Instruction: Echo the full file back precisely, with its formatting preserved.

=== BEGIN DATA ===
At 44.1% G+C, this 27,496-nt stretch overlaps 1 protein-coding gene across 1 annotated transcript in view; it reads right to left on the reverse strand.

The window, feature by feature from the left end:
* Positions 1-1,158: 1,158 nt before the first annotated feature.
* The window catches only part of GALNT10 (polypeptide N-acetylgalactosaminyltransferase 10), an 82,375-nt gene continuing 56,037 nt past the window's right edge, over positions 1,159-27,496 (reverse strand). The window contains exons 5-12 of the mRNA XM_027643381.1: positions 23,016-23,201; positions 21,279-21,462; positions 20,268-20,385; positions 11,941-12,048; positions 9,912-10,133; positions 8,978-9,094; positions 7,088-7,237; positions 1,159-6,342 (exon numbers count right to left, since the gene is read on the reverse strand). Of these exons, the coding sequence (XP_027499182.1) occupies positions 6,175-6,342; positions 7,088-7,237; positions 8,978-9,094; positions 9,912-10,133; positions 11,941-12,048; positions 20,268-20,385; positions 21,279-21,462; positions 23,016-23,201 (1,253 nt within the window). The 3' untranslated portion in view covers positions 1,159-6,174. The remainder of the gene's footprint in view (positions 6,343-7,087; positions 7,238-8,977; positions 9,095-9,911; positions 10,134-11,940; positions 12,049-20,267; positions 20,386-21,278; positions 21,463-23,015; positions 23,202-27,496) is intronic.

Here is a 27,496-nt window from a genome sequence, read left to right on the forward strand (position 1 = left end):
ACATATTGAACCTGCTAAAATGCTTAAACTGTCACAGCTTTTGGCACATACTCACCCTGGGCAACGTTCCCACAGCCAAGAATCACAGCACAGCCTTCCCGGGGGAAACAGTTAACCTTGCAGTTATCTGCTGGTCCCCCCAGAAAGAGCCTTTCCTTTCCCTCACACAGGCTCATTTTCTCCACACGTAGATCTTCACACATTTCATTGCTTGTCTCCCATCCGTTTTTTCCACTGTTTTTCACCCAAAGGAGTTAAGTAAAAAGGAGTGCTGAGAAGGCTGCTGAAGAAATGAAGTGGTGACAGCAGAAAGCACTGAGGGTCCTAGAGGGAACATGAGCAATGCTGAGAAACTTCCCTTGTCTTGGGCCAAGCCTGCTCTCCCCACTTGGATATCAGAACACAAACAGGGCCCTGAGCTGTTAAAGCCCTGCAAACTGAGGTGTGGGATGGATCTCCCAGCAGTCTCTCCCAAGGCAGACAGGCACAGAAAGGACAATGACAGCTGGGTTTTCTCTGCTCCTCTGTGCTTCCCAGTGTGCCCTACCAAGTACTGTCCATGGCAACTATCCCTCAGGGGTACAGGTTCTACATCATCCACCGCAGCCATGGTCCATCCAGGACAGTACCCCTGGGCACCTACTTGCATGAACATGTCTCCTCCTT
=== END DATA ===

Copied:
At 44.1% G+C, this 27,496-nt stretch overlaps 1 protein-coding gene across 1 annotated transcript in view; it reads right to left on the reverse strand.

The window, feature by feature from the left end:
* Positions 1-1,158: 1,158 nt before the first annotated feature.
* The window catches only part of GALNT10 (polypeptide N-acetylgalactosaminyltransferase 10), an 82,375-nt gene continuing 56,037 nt past the window's right edge, over positions 1,159-27,496 (reverse strand). The window contains exons 5-12 of the mRNA XM_027643381.1: positions 23,016-23,201; positions 21,279-21,462; positions 20,268-20,385; positions 11,941-12,048; positions 9,912-10,133; positions 8,978-9,094; positions 7,088-7,237; positions 1,159-6,342 (exon numbers count right to left, since the gene is read on the reverse strand). Of these exons, the coding sequence (XP_027499182.1) occupies positions 6,175-6,342; positions 7,088-7,237; positions 8,978-9,094; positions 9,912-10,133; positions 11,941-12,048; positions 20,268-20,385; positions 21,279-21,462; positions 23,016-23,201 (1,253 nt within the window). The 3' untranslated portion in view covers positions 1,159-6,174. The remainder of the gene's footprint in view (positions 6,343-7,087; positions 7,238-8,977; positions 9,095-9,911; positions 10,134-11,940; positions 12,049-20,267; positions 20,386-21,278; positions 21,463-23,015; positions 23,202-27,496) is intronic.

Here is a 27,496-nt window from a genome sequence, read left to right on the forward strand (position 1 = left end):
ACATATTGAACCTGCTAAAATGCTTAAACTGTCACAGCTTTTGGCACATACTCACCCTGGGCAACGTTCCCACAGCCAAGAATCACAGCACAGCCTTCCCGGGGGAAACAGTTAACCTTGCAGTTATCTGCTGGTCCCCCCAGAAAGAGCCTTTCCTTTCCCTCACACAGGCTCATTTTCTCCACACGTAGATCTTCACACATTTCATTGCTTGTCTCCCATCCGTTTTTTCCACTGTTTTTCACCCAAAGGAGTTAAGTAAAAAGGAGTGCTGAGAAGGCTGCTGAAGAAATGAAGTGGTGACAGCAGAAAGCACTGAGGGTCCTAGAGGGAACATGAGCAATGCTGAGAAACTTCCCTTGTCTTGGGCCAAGCCTGCTCTCCCCACTTGGATATCAGAACACAAACAGGGCCCTGAGCTGTTAAAGCCCTGCAAACTGAGGTGTGGGATGGATCTCCCAGCAGTCTCTCCCAAGGCAGACAGGCACAGAAAGGACAATGACAGCTGGGTTTTCTCTGCTCCTCTGTGCTTCCCAGTGTGCCCTACCAAGTACTGTCCATGGCAACTATCCCTCAGGGGTACAGGTTCTACATCATCCACCGCAGCCATGGTCCATCCAGGACAGTACCCCTGGGCACCTACTTGCATGAACATGTCTCCTCCTT